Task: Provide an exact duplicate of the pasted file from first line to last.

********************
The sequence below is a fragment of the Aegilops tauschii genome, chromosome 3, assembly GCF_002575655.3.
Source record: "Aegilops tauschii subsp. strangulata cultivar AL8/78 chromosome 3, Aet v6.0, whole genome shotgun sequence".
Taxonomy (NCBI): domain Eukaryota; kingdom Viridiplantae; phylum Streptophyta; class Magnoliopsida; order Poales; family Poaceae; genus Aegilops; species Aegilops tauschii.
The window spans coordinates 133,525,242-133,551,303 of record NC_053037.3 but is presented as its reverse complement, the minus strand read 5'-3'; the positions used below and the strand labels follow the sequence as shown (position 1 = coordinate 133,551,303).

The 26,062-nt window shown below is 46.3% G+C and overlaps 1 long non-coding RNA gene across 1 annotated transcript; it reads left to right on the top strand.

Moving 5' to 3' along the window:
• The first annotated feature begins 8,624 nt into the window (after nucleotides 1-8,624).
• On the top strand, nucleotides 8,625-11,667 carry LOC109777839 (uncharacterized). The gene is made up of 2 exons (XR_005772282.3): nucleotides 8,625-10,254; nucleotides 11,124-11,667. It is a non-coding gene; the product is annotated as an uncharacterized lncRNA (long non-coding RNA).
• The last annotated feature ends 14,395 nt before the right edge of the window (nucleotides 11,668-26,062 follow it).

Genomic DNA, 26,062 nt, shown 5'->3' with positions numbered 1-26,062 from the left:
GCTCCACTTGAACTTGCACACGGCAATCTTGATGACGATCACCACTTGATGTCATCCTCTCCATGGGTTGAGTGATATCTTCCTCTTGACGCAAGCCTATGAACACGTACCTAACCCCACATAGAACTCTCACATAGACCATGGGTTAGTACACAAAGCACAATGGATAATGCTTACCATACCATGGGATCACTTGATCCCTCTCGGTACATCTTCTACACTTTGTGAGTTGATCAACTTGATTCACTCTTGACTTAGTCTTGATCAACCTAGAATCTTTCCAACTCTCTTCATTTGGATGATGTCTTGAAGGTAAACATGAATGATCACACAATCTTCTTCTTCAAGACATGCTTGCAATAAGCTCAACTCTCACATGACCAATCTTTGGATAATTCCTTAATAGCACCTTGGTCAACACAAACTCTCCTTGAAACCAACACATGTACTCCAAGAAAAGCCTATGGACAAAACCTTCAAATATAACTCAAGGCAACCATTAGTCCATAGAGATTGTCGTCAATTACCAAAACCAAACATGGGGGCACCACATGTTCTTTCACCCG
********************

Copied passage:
The sequence below is a fragment of the Aegilops tauschii genome, chromosome 3, assembly GCF_002575655.3.
Source record: "Aegilops tauschii subsp. strangulata cultivar AL8/78 chromosome 3, Aet v6.0, whole genome shotgun sequence".
Taxonomy (NCBI): domain Eukaryota; kingdom Viridiplantae; phylum Streptophyta; class Magnoliopsida; order Poales; family Poaceae; genus Aegilops; species Aegilops tauschii.
The window spans coordinates 133,525,242-133,551,303 of record NC_053037.3 but is presented as its reverse complement, the minus strand read 5'-3'; the positions used below and the strand labels follow the sequence as shown (position 1 = coordinate 133,551,303).

The 26,062-nt window shown below is 46.3% G+C and overlaps 1 long non-coding RNA gene across 1 annotated transcript; it reads left to right on the top strand.

Moving 5' to 3' along the window:
• The first annotated feature begins 8,624 nt into the window (after nucleotides 1-8,624).
• On the top strand, nucleotides 8,625-11,667 carry LOC109777839 (uncharacterized). The gene is made up of 2 exons (XR_005772282.3): nucleotides 8,625-10,254; nucleotides 11,124-11,667. It is a non-coding gene; the product is annotated as an uncharacterized lncRNA (long non-coding RNA).
• The last annotated feature ends 14,395 nt before the right edge of the window (nucleotides 11,668-26,062 follow it).

Genomic DNA, 26,062 nt, shown 5'->3' with positions numbered 1-26,062 from the left:
GCTCCACTTGAACTTGCACACGGCAATCTTGATGACGATCACCACTTGATGTCATCCTCTCCATGGGTTGAGTGATATCTTCCTCTTGACGCAAGCCTATGAACACGTACCTAACCCCACATAGAACTCTCACATAGACCATGGGTTAGTACACAAAGCACAATGGATAATGCTTACCATACCATGGGATCACTTGATCCCTCTCGGTACATCTTCTACACTTTGTGAGTTGATCAACTTGATTCACTCTTGACTTAGTCTTGATCAACCTAGAATCTTTCCAACTCTCTTCATTTGGATGATGTCTTGAAGGTAAACATGAATGATCACACAATCTTCTTCTTCAAGACATGCTTGCAATAAGCTCAACTCTCACATGACCAATCTTTGGATAATTCCTTAATAGCACCTTGGTCAACACAAACTCTCCTTGAAACCAACACATGTACTCCAAGAAAAGCCTATGGACAAAACCTTCAAATATAACTCAAGGCAACCATTAGTCCATAGAGATTGTCGTCAATTACCAAAACCAAACATGGGGGCACCACATGTTCTTTCACCCG